A comprehensive study of Titan's magnetic pile-up region during the Cassini era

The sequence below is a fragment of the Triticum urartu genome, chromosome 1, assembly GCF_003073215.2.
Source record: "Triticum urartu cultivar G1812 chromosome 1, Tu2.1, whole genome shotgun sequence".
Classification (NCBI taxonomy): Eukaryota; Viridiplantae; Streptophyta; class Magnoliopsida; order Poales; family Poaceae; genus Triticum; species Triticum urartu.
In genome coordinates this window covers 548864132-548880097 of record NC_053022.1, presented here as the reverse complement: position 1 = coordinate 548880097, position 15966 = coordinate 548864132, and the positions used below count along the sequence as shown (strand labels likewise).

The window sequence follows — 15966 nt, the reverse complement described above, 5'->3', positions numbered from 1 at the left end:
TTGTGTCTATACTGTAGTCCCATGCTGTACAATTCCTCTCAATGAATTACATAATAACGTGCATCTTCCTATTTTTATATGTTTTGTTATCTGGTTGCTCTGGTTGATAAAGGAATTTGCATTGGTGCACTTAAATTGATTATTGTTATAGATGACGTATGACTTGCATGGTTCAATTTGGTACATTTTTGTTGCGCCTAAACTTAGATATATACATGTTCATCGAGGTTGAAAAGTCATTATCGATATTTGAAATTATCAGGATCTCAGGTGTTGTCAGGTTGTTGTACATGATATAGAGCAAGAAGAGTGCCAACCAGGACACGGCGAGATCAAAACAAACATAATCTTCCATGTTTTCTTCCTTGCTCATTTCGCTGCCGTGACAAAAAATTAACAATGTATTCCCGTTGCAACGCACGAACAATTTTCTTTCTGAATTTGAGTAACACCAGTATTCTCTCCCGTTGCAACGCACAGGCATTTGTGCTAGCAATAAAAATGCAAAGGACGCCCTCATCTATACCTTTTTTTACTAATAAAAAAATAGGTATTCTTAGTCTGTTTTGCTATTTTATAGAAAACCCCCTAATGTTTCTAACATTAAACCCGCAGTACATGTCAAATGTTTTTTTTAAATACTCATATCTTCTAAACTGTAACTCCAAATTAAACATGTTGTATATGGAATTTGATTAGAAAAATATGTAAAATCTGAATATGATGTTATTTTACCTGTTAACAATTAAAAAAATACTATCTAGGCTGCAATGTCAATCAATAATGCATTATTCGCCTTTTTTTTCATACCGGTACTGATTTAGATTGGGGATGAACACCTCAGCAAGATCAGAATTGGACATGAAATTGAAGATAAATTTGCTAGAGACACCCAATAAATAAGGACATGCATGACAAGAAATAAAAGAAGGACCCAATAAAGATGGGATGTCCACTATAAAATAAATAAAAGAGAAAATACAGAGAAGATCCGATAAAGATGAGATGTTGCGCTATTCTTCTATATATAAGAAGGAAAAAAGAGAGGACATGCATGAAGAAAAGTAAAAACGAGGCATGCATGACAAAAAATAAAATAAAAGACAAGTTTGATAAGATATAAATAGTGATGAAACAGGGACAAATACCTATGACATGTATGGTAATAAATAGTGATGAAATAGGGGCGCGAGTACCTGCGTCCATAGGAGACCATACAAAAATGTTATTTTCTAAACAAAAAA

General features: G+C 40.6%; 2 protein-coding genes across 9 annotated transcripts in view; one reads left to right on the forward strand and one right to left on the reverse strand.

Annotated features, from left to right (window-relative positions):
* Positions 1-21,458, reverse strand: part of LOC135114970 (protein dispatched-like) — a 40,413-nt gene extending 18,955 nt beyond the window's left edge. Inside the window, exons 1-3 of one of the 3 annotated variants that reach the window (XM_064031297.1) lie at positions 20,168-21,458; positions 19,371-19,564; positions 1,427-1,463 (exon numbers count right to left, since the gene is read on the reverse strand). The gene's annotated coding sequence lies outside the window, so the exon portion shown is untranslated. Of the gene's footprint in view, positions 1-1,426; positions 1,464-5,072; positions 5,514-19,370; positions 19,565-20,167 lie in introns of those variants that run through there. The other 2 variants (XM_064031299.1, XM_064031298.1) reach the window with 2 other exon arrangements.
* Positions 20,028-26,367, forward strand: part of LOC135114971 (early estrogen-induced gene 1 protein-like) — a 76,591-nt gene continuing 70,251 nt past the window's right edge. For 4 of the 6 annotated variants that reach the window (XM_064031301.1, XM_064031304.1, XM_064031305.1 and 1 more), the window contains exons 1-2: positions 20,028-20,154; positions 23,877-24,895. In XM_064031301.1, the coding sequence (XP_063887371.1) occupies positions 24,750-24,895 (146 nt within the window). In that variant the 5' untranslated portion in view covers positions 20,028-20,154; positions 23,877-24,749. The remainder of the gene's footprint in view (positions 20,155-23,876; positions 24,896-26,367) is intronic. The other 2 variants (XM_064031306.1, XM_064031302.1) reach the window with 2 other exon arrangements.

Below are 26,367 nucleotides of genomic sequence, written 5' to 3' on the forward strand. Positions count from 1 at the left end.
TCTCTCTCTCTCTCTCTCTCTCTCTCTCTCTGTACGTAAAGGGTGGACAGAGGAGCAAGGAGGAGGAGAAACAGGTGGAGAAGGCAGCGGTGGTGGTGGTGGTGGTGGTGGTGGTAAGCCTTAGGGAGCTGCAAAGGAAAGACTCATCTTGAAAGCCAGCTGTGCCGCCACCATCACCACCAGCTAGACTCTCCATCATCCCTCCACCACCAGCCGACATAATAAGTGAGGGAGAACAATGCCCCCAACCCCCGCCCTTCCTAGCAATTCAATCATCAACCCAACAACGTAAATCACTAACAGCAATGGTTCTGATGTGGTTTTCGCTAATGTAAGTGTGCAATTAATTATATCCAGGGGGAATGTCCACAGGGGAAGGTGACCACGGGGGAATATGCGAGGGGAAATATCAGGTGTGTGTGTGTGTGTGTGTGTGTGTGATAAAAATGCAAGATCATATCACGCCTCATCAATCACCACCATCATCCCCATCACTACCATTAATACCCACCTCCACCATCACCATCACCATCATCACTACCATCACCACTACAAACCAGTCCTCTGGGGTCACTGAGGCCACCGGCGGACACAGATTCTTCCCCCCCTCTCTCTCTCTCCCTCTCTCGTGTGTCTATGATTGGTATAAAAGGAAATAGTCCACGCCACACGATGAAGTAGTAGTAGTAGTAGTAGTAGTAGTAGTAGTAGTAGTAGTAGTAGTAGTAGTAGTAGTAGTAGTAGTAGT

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While Saturn's largest moon Titan is devoid of an intrinsic magnetic field, draping of the giant planet's magnetospheric field around Titan's ionosphere generates a pile-up region at the moon's ramside. In this study, we analyze Cassini magnetic field data from all 126 Titan flybys to systematically characterize the extensions and magnitudes of the field enhancements at its ramside. Along each flyby trajectory, the segments where Cassini crossed the piled-up magnetic field are determined, and altitude profiles of the pile-up strength are also generated. We investigate the dependency of the extension and strength of the pile-up region on various parameters, such as the Saturn local time and the magnetospheric environment to which Titan is exposed. In this way, we generate a comprehensive picture of Titan's ramside magnetic barrier during the Cassini era. Our major findings are: (1) The extensions of the observed pile-up reveal an asymmetry between the Saturn-facing and Saturn-averted sides caused by the large gyro-radii of ionospheric pick-up ions. (2) The observed pile-up radial extensions are nearly independent of Titan's orbital position. (3) The lower boundary of the pile-up region is located at an altitude of 0.35 Titan radius, denoting the average altitude of the ionopause. (4) Considering the error bars, the altitude profiles of the pile-up strength show a stable picture, i.e., the radial profile of the field magnitude is independent of Saturn's magnetospheric environment and local time.